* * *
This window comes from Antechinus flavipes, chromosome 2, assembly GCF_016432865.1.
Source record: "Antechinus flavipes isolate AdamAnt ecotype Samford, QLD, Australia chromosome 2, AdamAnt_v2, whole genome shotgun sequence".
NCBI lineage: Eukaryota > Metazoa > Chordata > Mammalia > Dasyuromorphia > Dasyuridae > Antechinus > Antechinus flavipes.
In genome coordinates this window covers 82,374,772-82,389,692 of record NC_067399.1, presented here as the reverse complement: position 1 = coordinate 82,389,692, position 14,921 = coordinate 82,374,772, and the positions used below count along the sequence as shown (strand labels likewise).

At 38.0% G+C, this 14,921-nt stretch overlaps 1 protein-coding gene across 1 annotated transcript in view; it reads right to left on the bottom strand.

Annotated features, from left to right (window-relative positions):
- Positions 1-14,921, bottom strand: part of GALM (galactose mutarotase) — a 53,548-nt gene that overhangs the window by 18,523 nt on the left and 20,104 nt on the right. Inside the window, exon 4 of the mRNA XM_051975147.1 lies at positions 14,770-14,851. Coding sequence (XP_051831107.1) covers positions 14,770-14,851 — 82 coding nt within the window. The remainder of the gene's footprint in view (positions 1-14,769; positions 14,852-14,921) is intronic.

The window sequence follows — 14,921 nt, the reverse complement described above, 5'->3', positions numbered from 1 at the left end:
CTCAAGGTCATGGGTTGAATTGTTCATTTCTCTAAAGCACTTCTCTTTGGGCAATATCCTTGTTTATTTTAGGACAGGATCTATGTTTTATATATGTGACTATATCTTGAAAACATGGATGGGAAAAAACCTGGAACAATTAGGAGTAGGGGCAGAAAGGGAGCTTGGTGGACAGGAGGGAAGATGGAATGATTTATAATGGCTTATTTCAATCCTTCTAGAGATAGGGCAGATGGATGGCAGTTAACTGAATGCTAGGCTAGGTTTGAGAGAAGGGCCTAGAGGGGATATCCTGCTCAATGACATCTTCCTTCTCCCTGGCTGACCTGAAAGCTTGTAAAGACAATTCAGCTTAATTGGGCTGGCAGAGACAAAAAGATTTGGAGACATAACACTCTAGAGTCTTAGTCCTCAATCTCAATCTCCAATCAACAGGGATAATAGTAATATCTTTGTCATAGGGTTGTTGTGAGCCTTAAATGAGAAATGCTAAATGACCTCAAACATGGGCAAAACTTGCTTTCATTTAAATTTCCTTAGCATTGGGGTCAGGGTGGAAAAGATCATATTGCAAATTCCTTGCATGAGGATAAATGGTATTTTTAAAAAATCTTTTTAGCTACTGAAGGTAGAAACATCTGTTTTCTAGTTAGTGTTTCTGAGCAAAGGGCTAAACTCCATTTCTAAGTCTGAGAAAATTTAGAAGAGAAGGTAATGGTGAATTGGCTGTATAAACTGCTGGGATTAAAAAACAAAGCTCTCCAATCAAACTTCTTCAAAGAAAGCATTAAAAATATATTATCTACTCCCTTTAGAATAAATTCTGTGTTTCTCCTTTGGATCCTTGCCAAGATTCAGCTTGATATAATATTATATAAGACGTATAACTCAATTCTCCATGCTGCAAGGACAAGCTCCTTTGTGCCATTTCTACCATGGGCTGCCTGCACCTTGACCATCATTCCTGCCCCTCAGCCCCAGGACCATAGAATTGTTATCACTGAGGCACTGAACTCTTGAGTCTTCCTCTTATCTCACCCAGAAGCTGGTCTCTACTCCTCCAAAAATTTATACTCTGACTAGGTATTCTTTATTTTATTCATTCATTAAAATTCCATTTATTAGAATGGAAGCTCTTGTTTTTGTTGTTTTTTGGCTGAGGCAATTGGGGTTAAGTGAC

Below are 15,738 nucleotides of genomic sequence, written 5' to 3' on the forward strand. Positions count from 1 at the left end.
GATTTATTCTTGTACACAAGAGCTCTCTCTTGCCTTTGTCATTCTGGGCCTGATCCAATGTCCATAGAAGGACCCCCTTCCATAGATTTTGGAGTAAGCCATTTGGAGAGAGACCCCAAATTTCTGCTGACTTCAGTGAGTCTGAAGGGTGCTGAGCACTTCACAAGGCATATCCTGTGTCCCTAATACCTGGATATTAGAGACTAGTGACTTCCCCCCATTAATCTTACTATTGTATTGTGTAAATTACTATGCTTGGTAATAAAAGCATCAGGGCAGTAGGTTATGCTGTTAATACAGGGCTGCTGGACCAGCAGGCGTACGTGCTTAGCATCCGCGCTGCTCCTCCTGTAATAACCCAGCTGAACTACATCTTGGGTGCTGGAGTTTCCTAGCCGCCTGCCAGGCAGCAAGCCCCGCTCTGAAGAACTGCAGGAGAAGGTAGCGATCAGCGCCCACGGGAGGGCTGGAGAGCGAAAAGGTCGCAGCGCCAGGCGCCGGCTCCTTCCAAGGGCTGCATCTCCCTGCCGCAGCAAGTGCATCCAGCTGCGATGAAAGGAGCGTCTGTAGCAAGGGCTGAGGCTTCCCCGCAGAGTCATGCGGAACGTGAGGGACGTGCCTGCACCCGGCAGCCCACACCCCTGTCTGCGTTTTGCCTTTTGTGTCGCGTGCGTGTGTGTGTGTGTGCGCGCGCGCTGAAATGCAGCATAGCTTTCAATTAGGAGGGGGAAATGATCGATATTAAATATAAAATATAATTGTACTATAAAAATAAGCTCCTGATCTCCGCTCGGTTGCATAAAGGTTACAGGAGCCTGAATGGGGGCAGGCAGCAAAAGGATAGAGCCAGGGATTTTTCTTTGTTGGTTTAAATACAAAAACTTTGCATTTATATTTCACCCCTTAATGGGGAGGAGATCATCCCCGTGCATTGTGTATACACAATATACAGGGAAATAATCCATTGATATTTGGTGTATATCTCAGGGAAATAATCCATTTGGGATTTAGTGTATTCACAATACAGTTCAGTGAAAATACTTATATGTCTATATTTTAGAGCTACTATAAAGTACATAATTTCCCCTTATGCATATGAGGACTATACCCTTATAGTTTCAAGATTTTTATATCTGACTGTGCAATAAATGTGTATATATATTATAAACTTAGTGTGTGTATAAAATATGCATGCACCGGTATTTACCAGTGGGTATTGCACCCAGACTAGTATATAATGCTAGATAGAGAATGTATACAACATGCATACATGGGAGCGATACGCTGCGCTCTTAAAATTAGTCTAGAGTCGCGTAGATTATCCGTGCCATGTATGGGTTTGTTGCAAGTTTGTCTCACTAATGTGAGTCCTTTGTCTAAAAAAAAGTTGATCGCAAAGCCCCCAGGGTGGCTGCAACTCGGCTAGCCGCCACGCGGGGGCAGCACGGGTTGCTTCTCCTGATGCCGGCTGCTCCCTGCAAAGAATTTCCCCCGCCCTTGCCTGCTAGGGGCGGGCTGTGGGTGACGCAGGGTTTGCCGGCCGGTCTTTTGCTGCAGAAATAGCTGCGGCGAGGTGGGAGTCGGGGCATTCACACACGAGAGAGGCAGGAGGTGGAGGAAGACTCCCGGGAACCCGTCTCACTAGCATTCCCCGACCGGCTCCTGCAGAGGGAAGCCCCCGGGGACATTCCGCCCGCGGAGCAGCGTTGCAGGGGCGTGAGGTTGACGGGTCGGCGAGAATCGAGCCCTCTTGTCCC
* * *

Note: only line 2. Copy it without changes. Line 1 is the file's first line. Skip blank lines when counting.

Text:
Source record: "Antechinus flavipes isolate AdamAnt ecotype Samford, QLD, Australia chromosome 2, AdamAnt_v2, whole genome shotgun sequence".